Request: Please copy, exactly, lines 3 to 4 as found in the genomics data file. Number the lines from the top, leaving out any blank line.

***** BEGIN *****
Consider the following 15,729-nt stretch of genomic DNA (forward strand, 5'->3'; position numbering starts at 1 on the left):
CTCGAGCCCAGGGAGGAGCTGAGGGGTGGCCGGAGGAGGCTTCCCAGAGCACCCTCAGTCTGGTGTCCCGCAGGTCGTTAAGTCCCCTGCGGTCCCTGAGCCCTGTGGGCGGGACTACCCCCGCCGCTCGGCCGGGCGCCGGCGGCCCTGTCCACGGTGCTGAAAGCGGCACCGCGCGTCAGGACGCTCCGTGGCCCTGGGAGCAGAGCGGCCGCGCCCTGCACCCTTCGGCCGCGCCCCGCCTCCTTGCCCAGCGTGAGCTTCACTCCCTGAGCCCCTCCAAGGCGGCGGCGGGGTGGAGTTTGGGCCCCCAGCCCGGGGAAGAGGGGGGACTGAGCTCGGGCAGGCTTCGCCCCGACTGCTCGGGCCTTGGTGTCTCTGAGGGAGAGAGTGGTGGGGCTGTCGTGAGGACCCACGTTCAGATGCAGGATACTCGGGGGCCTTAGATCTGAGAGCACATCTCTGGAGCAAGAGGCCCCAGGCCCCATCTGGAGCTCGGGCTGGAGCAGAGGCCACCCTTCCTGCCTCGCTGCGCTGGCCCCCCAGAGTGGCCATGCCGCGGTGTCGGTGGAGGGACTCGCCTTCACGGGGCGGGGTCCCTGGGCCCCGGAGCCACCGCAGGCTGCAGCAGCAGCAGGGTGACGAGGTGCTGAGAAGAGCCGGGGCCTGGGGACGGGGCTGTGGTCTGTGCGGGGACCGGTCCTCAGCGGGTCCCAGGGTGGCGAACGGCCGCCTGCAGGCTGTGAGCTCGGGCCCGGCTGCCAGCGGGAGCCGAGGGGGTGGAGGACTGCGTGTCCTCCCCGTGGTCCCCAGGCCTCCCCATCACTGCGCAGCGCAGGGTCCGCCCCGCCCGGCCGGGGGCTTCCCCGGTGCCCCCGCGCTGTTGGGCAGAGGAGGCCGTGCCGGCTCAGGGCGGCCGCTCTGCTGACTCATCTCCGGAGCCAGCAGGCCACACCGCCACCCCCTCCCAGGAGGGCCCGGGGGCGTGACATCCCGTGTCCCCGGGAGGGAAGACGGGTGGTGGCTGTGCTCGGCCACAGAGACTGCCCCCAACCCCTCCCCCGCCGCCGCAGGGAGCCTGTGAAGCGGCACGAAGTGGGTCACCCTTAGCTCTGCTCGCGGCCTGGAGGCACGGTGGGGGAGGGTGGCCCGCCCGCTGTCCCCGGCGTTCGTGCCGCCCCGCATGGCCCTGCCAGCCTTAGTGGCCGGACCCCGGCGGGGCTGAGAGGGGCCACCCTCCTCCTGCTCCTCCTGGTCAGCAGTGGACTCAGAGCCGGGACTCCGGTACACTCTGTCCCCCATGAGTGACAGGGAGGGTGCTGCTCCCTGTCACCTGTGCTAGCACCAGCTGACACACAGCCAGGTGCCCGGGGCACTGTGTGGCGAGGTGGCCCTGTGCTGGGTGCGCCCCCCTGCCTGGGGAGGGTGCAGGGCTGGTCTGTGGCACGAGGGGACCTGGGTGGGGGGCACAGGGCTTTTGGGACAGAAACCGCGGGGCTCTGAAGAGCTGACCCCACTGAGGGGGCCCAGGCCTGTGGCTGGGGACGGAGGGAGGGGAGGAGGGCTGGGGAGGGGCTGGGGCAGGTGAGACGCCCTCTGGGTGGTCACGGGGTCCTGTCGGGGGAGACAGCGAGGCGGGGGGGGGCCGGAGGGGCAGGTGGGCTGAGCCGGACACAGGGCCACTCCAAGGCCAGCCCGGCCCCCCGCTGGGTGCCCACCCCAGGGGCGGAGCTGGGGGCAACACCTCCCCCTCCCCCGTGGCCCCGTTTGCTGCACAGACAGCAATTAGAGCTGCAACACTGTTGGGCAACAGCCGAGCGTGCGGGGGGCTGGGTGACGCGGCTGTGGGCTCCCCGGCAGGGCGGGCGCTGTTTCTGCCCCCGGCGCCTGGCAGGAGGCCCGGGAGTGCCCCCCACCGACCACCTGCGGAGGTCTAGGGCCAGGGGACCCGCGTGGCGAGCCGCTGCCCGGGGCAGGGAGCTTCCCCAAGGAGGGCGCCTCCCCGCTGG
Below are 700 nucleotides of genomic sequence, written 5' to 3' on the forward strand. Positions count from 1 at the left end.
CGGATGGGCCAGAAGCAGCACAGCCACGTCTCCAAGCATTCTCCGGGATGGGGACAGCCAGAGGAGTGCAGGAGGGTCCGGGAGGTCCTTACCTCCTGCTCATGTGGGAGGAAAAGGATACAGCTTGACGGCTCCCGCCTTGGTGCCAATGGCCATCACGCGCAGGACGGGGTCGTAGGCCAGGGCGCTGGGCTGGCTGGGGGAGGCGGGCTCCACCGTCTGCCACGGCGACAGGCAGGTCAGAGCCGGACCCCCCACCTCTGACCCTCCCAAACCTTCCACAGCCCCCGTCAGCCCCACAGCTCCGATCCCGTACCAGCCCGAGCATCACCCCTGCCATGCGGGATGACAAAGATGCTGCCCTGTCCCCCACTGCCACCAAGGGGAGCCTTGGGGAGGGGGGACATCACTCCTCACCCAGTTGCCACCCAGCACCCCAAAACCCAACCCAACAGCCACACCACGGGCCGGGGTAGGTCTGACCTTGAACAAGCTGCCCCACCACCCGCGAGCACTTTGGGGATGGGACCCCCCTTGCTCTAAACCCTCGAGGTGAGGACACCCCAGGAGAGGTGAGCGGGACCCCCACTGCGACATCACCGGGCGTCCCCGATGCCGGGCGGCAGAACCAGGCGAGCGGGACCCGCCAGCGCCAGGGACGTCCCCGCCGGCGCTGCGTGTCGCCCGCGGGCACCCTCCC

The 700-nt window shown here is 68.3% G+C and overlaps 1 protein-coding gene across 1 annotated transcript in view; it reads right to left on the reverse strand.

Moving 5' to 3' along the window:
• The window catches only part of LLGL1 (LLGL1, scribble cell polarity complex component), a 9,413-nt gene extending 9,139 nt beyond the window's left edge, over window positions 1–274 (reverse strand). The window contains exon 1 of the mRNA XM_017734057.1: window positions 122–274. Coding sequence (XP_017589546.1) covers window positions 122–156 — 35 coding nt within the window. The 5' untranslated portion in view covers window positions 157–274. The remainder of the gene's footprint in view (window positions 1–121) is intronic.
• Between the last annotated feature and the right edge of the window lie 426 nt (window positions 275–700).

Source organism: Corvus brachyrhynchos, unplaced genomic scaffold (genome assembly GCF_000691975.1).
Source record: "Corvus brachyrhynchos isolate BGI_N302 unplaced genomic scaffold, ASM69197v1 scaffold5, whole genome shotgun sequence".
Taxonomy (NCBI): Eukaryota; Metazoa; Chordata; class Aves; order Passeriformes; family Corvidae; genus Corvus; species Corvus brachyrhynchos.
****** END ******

Below are 700 nucleotides of genomic sequence, written 5' to 3' on the forward strand. Positions count from 1 at the left end.
CGGATGGGCCAGAAGCAGCACAGCCACGTCTCCAAGCATTCTCCGGGATGGGGACAGCCAGAGGAGTGCAGGAGGGTCCGGGAGGTCCTTACCTCCTGCTCATGTGGGAGGAAAAGGATACAGCTTGACGGCTCCCGCCTTGGTGCCAATGGCCATCACGCGCAGGACGGGGTCGTAGGCCAGGGCGCTGGGCTGGCTGGGGGAGGCGGGCTCCACCGTCTGCCACGGCGACAGGCAGGTCAGAGCCGGACCCCCCACCTCTGACCCTCCCAAACCTTCCACAGCCCCCGTCAGCCCCACAGCTCCGATCCCGTACCAGCCCGAGCATCACCCCTGCCATGCGGGATGACAAAGATGCTGCCCTGTCCCCCACTGCCACCAAGGGGAGCCTTGGGGAGGGGGGACATCACTCCTCACCCAGTTGCCACCCAGCACCCCAAAACCCAACCCAACAGCCACACCACGGGCCGGGGTAGGTCTGACCTTGAACAAGCTGCCCCACCACCCGCGAGCACTTTGGGGATGGGACCCCCCTTGCTCTAAACCCTCGAGGTGAGGACACCCCAGGAGAGGTGAGCGGGACCCCCACTGCGACATCACCGGGCGTCCCCGATGCCGGGCGGCAGAACCAGGCGAGCGGGACCCGCCAGCGCCAGGGACGTCCCCGCCGGCGCTGCGTGTCGCCCGCGGGCACCCTCCC